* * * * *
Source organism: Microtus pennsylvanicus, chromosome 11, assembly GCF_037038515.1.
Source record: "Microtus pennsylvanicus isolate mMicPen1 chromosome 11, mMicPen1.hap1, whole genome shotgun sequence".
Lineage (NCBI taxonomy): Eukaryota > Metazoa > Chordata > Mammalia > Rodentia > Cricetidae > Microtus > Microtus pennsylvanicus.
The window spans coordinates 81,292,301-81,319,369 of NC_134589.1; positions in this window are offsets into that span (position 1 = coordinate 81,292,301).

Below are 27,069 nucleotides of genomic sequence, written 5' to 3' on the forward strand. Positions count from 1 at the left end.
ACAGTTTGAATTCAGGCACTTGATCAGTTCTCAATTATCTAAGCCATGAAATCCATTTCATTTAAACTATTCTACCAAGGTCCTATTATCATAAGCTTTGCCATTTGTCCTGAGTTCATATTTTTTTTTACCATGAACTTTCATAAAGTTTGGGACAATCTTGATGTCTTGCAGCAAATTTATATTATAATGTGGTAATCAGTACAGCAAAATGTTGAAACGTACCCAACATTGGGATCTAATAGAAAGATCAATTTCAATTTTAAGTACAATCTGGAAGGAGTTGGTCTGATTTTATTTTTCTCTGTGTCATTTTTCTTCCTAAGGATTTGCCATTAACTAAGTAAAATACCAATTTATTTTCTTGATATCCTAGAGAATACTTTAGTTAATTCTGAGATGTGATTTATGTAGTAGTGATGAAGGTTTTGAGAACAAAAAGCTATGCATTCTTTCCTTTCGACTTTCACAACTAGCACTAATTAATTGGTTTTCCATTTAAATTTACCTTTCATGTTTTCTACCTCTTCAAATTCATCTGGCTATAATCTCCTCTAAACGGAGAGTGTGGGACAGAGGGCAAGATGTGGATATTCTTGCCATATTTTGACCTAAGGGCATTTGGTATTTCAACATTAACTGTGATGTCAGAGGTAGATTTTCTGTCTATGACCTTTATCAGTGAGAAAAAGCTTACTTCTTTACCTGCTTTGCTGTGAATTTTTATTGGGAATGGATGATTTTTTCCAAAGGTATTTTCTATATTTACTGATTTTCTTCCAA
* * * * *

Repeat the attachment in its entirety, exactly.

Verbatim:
Source organism: Microtus pennsylvanicus, chromosome 11, assembly GCF_037038515.1.
Source record: "Microtus pennsylvanicus isolate mMicPen1 chromosome 11, mMicPen1.hap1, whole genome shotgun sequence".
Lineage (NCBI taxonomy): Eukaryota > Metazoa > Chordata > Mammalia > Rodentia > Cricetidae > Microtus > Microtus pennsylvanicus.
The window spans coordinates 81,292,301-81,319,369 of NC_134589.1; positions in this window are offsets into that span (position 1 = coordinate 81,292,301).

Below are 27,069 nucleotides of genomic sequence, written 5' to 3' on the forward strand. Positions count from 1 at the left end.
ACAGTTTGAATTCAGGCACTTGATCAGTTCTCAATTATCTAAGCCATGAAATCCATTTCATTTAAACTATTCTACCAAGGTCCTATTATCATAAGCTTTGCCATTTGTCCTGAGTTCATATTTTTTTTTACCATGAACTTTCATAAAGTTTGGGACAATCTTGATGTCTTGCAGCAAATTTATATTATAATGTGGTAATCAGTACAGCAAAATGTTGAAACGTACCCAACATTGGGATCTAATAGAAAGATCAATTTCAATTTTAAGTACAATCTGGAAGGAGTTGGTCTGATTTTATTTTTCTCTGTGTCATTTTTCTTCCTAAGGATTTGCCATTAACTAAGTAAAATACCAATTTATTTTCTTGATATCCTAGAGAATACTTTAGTTAATTCTGAGATGTGATTTATGTAGTAGTGATGAAGGTTTTGAGAACAAAAAGCTATGCATTCTTTCCTTTCGACTTTCACAACTAGCACTAATTAATTGGTTTTCCATTTAAATTTACCTTTCATGTTTTCTACCTCTTCAAATTCATCTGGCTATAATCTCCTCTAAACGGAGAGTGTGGGACAGAGGGCAAGATGTGGATATTCTTGCCATATTTTGACCTAAGGGCATTTGGTATTTCAACATTAACTGTGATGTCAGAGGTAGATTTTCTGTCTATGACCTTTATCAGTGAGAAAAAGCTTACTTCTTTACCTGCTTTGCTGTGAATTTTTATTGGGAATGGATGATTTTTTCCAAAGGTATTTTCTATATTTACTGATTTTCTTCCAA